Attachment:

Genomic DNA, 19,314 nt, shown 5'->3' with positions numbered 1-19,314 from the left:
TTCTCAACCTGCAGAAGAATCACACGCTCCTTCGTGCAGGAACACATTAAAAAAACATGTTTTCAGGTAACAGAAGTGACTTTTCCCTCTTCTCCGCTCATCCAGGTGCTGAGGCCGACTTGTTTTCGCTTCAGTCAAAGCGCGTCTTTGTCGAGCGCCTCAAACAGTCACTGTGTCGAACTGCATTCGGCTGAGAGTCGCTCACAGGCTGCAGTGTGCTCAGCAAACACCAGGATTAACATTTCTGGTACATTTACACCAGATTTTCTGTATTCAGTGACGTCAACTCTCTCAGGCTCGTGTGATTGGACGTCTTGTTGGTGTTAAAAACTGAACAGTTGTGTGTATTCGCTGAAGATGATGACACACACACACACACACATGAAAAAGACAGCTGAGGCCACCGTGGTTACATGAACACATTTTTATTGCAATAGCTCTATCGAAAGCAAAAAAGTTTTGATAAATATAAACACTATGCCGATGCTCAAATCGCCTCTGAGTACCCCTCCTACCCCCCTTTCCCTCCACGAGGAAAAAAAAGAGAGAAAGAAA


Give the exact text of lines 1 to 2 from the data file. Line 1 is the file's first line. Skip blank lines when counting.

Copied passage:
Genomic DNA, 19,314 nt, shown 5'->3' with positions numbered 1-19,314 from the left:
TTCTCAACCTGCAGAAGAATCACACGCTCCTTCGTGCAGGAACACATTAAAAAAACATGTTTTCAGGTAACAGAAGTGACTTTTCCCTCTTCTCCGCTCATCCAGGTGCTGAGGCCGACTTGTTTTCGCTTCAGTCAAAGCGCGTCTTTGTCGAGCGCCTCAAACAGTCACTGTGTCGAACTGCATTCGGCTGAGAGTCGCTCACAGGCTGCAGTGTGCTCAGCAAACACCAGGATTAACATTTCTGGTACATTTACACCAGATTTTCTGTATTCAGTGACGTCAACTCTCTCAGGCTCGTGTGATTGGACGTCTTGTTGGTGTTAAAAACTGAACAGTTGTGTGTATTCGCTGAAGATGATGACACACACACACACACACATGAAAAAGACAGCTGAGGCCACCGTGGTTACATGAACACATTTTTATTGCAATAGCTCTATCGAAAGCAAAAAAGTTTTGATAAATATAAACACTATGCCGATGCTCAAATCGCCTCTGAGTACCCCTCCTACCCCCCTTTCCCTCCACGAGGAAAAAAAAGAGAGAAAGAAA